Won't that ProKleen stuff just trap the dirt in the towel you're washing the bike with and scratch the paint? I would think rinsing it off first, if visibily dirty/dusty, would be a good idea, even if it's just with a low pressure hose?
Quoting the linked article from above:
If your off road vehicle is only slightly dirty, it's best to "dry" clean it with the aid of a stiff-bristled nylon brush and some damp rags rather than subjecting it to an unnecessary flood of water.
Don't start a thorough washing unless you have enough time to completely dry your vehicle and lightly lubricate its bare metal areas. This reduces the possibility of corrosion or rust. Stuff a rag in the silencer outlet, to keep water from getting in. (Be sure to remove it before starting). Avoid pointing the stream of water into the air box, at the ignition components up under the fuel tank, or at the steering head and suspension pivot bearings.
Accumulated dirt should be loosened with a shower of water, and brushes. Various shapes of household cleaning brushes are great for removing dirt from the many tight contours of your machine. Ride the bike for a few minutes after washing, if possible. The engine and brake heat, combined with the blow-drying effect, evaporate water and condensation. This minimizes the possibility of corrosion of rust problems. Lightly oil any metal areas that are worn bare.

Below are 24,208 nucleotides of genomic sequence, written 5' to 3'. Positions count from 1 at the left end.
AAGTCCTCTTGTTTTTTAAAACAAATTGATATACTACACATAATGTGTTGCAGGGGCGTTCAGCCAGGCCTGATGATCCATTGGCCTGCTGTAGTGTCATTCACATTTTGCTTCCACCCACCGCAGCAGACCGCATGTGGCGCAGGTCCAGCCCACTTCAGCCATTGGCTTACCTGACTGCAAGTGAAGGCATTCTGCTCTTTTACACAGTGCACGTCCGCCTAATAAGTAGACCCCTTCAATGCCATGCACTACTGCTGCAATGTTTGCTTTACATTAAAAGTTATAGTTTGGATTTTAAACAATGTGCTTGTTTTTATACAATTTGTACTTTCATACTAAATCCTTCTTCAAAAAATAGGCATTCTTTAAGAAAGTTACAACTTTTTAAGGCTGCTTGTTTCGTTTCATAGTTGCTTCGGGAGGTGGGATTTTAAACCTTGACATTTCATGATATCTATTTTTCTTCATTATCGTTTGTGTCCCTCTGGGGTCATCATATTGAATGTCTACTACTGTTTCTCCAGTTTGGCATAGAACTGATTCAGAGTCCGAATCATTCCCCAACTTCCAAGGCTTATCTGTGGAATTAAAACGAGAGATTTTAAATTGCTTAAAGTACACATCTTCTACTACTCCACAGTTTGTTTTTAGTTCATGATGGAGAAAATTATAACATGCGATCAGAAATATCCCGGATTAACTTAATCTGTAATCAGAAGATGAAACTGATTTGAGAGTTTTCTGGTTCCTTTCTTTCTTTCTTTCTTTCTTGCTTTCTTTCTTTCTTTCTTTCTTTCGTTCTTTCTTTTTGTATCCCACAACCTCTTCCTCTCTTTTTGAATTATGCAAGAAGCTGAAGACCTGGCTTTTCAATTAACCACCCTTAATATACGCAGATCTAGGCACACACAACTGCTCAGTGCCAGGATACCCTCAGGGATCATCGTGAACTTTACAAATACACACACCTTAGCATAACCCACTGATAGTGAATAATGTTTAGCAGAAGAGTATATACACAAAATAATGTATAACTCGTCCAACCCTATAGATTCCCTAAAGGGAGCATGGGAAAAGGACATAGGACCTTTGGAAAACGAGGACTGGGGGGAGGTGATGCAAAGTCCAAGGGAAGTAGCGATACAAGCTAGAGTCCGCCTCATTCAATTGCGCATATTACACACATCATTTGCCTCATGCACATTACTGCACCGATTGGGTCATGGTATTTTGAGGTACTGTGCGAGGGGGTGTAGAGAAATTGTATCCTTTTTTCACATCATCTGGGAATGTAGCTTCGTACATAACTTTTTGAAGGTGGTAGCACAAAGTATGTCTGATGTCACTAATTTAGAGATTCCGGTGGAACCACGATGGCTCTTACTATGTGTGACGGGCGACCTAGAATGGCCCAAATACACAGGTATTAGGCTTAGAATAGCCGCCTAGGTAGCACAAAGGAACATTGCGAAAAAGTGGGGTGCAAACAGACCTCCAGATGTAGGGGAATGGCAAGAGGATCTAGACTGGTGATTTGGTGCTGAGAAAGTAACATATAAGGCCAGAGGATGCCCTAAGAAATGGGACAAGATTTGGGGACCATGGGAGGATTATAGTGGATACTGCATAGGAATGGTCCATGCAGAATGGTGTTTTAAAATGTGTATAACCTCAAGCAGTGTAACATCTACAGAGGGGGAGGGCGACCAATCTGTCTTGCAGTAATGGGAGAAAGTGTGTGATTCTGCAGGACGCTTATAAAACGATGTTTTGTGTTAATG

As soon as the chain is dry, lubricate it thoroughly and wipe off any excess lubricant. This is important because the chain can begin to rust within hours after washing. Remove the ignition cover and wipe away any moisture. Leave the cover off for a couple of hours to let the ignition cavity air dry, or use compressed air to lightly blow-dry the area.
What about coin-operated spray washer? They're tempting but, in the long run, your investment will hold up better if you avoid them. The high-pressure spray can penetrate the dust seals of the suspension pivot points and steering head bearings driving dirt inside and needed lubrication out.